Friday, October 12, 2012

Film Review: The Long Ships (1964)

The Vikings were a race of warriors and seafarers who found America centuries before Columbus, terrorized all of northern Europe, and planted their DNA anyplace they pulled ashore for more than an hour or two. The only thing they weren't able to do was get decent representation in Hollywood. Despite being one of the most violent and colourful peoples in history, Viking movies are few and far between, and most of them are crap. The Vikings got the full Hollywood treatment in 1958 in the imaginatively titled The Vikings, starring Tony Curtis and Kirk Douglas, but after that it was B-movie all the way. The worst of the bunch was The Norseman, which had Lee Majors as a Viking invading Florida (!).

And so we come to The Long Ships, which for my money is the best of the bunch. I can't claim that it's a fine film, but as an exuberantly goofy and pugnacious Viking film it can't be beat. As is traditional with Viking films no actual Scandinavians were involved in the production. Instead, we get Richard Widmark, Russ Tamblyn, Sidney Poitier, and a supporting cast of Brits, along with an Italian, a Serb and an Austrian. Oh, and the whole thing was filmed in Yugoslavia, including the bits that are supposed to be set in Norway. The League of Nations cast produces a wonderful variety of unlikely accents amongst the Vikings; you know you're in a B-movie when Vikings are chattering away in Scots, Cockney, and BBC English accents.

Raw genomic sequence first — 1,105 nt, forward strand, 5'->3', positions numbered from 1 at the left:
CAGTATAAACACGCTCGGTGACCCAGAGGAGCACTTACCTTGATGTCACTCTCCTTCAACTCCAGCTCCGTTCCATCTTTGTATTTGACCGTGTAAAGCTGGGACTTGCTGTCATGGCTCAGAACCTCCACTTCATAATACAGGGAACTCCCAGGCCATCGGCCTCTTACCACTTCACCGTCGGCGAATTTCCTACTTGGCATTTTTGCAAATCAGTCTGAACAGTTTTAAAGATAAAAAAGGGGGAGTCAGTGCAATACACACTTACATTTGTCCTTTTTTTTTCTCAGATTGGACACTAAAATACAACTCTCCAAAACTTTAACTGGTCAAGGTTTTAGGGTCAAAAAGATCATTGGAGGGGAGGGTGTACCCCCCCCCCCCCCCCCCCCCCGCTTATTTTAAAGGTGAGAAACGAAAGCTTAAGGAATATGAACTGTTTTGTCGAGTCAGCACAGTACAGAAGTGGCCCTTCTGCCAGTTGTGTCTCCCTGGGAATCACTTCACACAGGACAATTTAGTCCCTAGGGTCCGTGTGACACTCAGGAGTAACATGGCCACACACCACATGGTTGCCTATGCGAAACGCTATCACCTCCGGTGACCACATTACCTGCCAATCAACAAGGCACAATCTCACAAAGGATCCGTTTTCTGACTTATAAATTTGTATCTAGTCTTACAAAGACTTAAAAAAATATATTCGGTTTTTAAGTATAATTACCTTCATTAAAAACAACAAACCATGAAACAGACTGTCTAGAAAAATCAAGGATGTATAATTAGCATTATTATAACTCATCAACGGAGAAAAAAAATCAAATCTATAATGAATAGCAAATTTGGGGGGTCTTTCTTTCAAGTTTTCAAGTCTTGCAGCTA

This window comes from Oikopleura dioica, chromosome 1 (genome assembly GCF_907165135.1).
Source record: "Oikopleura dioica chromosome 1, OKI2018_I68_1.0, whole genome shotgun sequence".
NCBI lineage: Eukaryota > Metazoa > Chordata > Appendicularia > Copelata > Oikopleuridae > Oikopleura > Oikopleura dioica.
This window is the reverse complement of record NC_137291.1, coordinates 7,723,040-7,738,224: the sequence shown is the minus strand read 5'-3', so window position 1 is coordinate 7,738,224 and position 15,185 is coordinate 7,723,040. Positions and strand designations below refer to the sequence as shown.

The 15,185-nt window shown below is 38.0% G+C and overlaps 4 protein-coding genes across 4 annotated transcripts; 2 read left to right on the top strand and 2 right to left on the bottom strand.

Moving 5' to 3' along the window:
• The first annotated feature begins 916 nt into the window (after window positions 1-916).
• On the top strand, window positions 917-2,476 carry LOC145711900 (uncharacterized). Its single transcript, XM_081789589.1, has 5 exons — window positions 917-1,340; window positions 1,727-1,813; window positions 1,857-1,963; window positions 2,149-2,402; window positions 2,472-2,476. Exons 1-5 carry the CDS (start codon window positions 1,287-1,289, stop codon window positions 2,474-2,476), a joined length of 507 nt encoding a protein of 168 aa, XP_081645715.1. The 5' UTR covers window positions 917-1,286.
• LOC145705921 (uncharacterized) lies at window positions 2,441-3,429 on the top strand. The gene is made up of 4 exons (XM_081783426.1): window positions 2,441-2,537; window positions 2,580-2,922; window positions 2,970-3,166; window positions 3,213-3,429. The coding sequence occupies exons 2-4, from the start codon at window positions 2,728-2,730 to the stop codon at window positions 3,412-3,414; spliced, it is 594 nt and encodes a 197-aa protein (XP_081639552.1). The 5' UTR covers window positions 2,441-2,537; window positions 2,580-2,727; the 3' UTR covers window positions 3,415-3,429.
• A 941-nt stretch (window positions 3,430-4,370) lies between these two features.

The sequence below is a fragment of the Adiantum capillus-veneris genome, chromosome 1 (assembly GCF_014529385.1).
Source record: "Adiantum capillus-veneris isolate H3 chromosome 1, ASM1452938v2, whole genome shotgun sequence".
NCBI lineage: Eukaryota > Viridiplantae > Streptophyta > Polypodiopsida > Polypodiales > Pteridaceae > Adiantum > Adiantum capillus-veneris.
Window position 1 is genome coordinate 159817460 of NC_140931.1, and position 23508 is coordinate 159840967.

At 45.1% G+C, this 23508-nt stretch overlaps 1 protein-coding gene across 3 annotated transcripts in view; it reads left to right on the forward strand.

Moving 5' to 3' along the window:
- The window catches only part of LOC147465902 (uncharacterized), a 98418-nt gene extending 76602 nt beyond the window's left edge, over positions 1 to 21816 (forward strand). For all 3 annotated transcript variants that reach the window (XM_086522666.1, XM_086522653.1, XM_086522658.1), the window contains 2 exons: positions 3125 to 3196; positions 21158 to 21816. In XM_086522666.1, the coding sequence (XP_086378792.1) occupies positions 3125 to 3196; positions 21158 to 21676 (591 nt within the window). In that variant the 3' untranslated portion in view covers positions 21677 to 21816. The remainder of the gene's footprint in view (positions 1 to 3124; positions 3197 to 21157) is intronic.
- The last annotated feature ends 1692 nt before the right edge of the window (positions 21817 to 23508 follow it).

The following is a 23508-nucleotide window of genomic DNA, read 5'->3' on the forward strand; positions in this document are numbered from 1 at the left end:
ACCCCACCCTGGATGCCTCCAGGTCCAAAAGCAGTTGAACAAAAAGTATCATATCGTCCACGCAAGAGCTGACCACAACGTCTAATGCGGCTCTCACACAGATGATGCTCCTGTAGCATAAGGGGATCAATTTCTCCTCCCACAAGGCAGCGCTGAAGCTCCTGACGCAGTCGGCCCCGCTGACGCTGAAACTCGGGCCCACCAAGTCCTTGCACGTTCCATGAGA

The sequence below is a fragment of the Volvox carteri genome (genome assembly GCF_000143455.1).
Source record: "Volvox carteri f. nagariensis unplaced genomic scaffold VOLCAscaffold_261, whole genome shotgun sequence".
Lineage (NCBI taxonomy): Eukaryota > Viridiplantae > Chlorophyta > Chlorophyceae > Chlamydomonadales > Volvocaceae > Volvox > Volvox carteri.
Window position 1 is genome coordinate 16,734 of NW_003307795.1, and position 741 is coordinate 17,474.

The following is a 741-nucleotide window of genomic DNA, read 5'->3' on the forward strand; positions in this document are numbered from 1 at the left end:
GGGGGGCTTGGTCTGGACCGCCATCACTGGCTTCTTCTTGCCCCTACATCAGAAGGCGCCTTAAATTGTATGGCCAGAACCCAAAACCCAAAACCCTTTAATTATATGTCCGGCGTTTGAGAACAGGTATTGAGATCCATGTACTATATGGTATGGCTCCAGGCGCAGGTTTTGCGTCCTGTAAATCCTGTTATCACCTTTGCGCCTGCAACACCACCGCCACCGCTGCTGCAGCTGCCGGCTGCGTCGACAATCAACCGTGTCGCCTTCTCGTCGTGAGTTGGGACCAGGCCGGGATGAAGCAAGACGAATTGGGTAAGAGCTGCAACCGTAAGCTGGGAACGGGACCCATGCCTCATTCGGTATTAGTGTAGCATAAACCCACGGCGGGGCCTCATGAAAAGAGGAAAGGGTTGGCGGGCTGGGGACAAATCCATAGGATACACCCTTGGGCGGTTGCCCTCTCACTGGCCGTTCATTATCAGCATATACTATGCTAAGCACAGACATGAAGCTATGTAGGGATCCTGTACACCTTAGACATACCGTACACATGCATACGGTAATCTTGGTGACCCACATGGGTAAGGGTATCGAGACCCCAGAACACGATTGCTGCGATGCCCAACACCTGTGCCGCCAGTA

The story concerns a rascally Viking called Rolfe (Widmark) who goes in search of a mythical giant bell which is supposedly made entirely of gold. He has to deal with a ruthless Moorish king (Poitier) who also wants the bell, and a Viking king who wants his head because he stole a ship. There is much energetic fighting, hearty laughter, manly oaths ("By Odin's teeth!"), a Viking raid on a  harem (cue the Benny Hill music), and that staple of Viking films, the banquet scene, which, as film tradition dictates, looks like a catered mosh pit. All the actors realize that they're in a goofball film and act accordingly. Poitier, coiffed like Little Richard, is a very hissable villain, and Widmark is athletic and light-hearted. This is actually the only Widmark performance I've ever liked. He always struck me as looking feral and creepy, like one of those weird school janitors who get up to pervy things in their utility rooms. Like I said, The Long Ships isn't quite a buried treasure, but it's a fine way to waste a couple of hours.

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